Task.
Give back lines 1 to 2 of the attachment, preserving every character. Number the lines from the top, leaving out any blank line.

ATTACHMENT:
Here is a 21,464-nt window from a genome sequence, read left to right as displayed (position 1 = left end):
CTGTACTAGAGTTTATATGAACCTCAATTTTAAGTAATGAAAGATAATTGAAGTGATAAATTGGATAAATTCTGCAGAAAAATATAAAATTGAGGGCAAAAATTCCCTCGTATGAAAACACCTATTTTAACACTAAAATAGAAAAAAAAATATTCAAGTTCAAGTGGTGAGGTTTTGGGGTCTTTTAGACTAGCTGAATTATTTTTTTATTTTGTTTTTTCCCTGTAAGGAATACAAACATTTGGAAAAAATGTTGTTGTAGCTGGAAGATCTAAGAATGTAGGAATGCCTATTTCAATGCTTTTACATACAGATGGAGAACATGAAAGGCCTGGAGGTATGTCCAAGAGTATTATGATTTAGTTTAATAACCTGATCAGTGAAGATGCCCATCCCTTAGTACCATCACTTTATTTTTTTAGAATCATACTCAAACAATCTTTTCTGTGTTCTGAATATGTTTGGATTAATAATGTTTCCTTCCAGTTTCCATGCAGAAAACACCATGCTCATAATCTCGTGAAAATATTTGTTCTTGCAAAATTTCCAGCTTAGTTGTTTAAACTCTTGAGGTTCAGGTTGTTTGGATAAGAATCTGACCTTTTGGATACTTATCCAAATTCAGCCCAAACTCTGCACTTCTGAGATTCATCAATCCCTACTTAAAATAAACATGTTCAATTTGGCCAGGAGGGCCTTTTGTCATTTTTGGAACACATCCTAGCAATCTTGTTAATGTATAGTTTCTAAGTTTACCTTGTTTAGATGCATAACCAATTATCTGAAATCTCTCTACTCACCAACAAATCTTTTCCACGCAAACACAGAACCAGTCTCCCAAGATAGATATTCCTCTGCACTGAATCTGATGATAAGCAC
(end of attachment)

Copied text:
Here is a 21,464-nt window from a genome sequence, read left to right as displayed (position 1 = left end):
CTGTACTAGAGTTTATATGAACCTCAATTTTAAGTAATGAAAGATAATTGAAGTGATAAATTGGATAAATTCTGCAGAAAAATATAAAATTGAGGGCAAAAATTCCCTCGTATGAAAACACCTATTTTAACACTAAAATAGAAAAAAAAATATTCAAGTTCAAGTGGTGAGGTTTTGGGGTCTTTTAGACTAGCTGAATTATTTTTTTATTTTGTTTTTTCCCTGTAAGGAATACAAACATTTGGAAAAAATGTTGTTGTAGCTGGAAGATCTAAGAATGTAGGAATGCCTATTTCAATGCTTTTACATACAGATGGAGAACATGAAAGGCCTGGAGGTATGTCCAAGAGTATTATGATTTAGTTTAATAACCTGATCAGTGAAGATGCCCATCCCTTAGTACCATCACTTTATTTTTTTAGAATCATACTCAAACAATCTTTTCTGTGTTCTGAATATGTTTGGATTAATAATGTTTCCTTCCAGTTTCCATGCAGAAAACACCATGCTCATAATCTCGTGAAAATATTTGTTCTTGCAAAATTTCCAGCTTAGTTGTTTAAACTCTTGAGGTTCAGGTTGTTTGGATAAGAATCTGACCTTTTGGATACTTATCCAAATTCAGCCCAAACTCTGCACTTCTGAGATTCATCAATCCCTACTTAAAATAAACATGTTCAATTTGGCCAGGAGGGCCTTTTGTCATTTTTGGAACACATCCTAGCAATCTTGTTAATGTATAGTTTCTAAGTTTACCTTGTTTAGATGCATAACCAATTATCTGAAATCTCTCTACTCACCAACAAATCTTTTCCACGCAAACACAGAACCAGTCTCCCAAGATAGATATTCCTCTGCACTGAATCTGATGATAAGCAC